51. 51. Left Upper Lobe Atelectasis
  52. 52. LUL Atelectasis
  53. 53. LUL Consolidation
  54. 54. LUL Atelectasis
  55. 55. LUL Atelectasis
  56. 56. Middle Lobe Atelectasis • Right middle lobe atelectasis may cause minimal changes on the frontal chest film. A loss of definition of the right heart border is the key finding. Right middle lobe collapse is usually more easily seen in the lateral view. The horizontal and lower portion of the major fissures start to approximate with increasing opacity leading to a wedge of opacity pointing to the hilum. Like other cases of atelectasis, this collapse may by confused with right middle lobe pneumonia.
  57. 57. RML Atelectasis • Right middle lobe collapse can be difficult to detect in the PA film. • The right heart border is indistinct on the PA film. • The lateral CXR shows a marked decrease in the distance between the horizontal and oblique fissures.
  58. 58. Middle Lobe Consolidation
  59. 59. RML Consolidation vs Collapse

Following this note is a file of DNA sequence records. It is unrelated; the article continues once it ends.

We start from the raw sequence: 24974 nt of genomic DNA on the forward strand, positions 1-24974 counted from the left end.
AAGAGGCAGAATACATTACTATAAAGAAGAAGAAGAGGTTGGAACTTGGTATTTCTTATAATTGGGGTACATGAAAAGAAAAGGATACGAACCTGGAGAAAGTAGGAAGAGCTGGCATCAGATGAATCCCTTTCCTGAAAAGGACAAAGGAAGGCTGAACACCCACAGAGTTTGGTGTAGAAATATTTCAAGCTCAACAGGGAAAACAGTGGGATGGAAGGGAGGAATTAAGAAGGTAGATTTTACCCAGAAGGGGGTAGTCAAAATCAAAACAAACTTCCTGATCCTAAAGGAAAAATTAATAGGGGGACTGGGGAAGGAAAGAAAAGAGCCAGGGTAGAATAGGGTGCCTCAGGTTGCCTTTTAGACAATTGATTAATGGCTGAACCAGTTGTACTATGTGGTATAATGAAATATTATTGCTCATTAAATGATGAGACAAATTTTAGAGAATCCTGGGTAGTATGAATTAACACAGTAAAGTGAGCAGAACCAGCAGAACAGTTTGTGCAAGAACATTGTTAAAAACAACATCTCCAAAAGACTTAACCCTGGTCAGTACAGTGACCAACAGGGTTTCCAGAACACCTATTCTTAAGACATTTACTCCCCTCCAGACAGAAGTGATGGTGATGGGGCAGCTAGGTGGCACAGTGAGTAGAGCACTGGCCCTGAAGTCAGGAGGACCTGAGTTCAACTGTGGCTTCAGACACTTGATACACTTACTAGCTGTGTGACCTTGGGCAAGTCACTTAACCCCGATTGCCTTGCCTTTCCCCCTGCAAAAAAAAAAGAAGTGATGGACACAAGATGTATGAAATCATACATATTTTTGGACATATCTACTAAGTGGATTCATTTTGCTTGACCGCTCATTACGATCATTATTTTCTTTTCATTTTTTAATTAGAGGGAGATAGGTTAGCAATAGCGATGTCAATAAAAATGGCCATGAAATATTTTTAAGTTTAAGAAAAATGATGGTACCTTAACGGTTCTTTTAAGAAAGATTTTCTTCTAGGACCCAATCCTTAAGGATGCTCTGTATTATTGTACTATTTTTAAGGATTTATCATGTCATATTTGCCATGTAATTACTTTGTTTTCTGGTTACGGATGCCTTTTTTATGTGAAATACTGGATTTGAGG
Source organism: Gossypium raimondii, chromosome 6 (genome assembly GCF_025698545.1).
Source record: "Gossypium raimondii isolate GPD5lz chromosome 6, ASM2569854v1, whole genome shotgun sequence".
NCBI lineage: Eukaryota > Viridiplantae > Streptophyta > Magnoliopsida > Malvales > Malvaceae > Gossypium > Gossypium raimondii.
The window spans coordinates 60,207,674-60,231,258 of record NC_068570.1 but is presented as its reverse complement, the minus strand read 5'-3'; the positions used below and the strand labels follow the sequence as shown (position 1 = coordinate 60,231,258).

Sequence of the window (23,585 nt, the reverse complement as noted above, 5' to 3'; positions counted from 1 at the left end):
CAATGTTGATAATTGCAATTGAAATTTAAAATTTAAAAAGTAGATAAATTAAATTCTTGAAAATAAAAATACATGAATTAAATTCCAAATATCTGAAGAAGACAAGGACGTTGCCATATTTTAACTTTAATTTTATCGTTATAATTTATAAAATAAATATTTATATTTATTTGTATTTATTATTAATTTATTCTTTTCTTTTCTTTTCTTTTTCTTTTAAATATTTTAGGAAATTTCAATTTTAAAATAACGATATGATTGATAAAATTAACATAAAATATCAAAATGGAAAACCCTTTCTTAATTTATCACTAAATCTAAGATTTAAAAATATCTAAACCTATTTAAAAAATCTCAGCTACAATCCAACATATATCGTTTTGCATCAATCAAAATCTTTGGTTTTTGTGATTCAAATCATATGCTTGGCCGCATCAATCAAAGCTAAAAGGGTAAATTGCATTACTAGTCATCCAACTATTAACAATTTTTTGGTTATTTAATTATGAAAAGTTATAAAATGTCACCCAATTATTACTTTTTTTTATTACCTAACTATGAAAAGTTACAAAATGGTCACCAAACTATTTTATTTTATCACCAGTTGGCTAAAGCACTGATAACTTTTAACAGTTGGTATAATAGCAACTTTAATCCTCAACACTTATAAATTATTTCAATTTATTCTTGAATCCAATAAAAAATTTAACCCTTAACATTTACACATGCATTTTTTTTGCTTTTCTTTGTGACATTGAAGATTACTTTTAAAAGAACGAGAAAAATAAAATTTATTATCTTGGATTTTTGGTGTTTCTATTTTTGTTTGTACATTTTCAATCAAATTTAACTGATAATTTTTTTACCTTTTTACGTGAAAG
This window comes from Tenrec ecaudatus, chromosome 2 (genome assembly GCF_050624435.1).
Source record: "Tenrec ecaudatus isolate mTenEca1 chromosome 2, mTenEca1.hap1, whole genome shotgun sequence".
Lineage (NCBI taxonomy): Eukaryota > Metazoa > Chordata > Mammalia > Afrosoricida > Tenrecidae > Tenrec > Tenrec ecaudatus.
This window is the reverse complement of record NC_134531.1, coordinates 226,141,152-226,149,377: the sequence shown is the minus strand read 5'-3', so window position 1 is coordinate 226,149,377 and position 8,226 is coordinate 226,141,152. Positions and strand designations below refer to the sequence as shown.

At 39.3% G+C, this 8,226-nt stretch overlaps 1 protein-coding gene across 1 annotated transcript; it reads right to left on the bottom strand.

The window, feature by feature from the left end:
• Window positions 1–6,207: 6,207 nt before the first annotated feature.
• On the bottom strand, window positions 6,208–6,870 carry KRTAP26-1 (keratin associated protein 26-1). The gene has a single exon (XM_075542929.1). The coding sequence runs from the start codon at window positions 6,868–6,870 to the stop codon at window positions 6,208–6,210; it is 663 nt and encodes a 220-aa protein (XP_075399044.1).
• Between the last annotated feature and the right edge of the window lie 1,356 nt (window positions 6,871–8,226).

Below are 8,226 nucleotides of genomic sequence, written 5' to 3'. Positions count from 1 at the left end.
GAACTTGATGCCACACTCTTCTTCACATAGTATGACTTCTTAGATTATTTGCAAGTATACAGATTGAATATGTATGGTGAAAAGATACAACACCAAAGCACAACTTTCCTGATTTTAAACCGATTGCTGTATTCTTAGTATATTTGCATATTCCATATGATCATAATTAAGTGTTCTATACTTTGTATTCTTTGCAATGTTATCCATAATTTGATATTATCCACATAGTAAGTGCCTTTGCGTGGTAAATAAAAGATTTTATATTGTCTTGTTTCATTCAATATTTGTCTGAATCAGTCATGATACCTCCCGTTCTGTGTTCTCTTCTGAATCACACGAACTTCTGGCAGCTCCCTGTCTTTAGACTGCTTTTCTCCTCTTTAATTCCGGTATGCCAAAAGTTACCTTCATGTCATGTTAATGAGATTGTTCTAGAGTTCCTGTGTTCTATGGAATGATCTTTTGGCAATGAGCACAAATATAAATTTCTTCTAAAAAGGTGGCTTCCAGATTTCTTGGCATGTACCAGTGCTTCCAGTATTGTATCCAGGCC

60. 60. Left Lower Lobe Collapse
  61. 61. Left Lower Lobe Collapse
  62. 62. Left Lower Lobe Consolidation
  63. 63. Right Lower Lobe Collapse
  64. 64. Right Lower Lobe Collapse
  65. 65. Right Lower Lobe Consolidation
  66. 66. Pleural Diseases • • • • • • Pleural Effusion Subpulmonic Effusion Pleural Thickening Pleural Calcification Pneumothorax bronchopleural fistula
  67. 67. Normal Pleural Space • Visceral pleura is adherent to the lung • Space between visceral and parietal pleura is a potential space • Infoldings of visceral pleura form fissures. • Normally there are 2-10 cc of fluid in the pleural space.
  68. 68. Appearances of Pleural Effusions • Blunting of Costophrenic angle • Meniscus sign • Subpulmonic effusion • Layering • Loculated • Laminar effusion • Opacified hemithorax • Air-fluid levels
  69. 69. Blunting of Costophrenic Angle • Normally there are 2-10cc of fluid in the pleural space • When >75cc accumulate, the posterior costophrenic (CP) sulci, seen on the lateral film, become blunted • When 200-300cc accumulate, the CP sulci on the frontal film become blunted
  70. 70. Blunting of the CP Angle Normal Rt costophrenic angle Blunted Lt costophrenic angle • When 200-300cc of fluid accumulate in pleural space, the usually acute costophrenic angle becomes blunted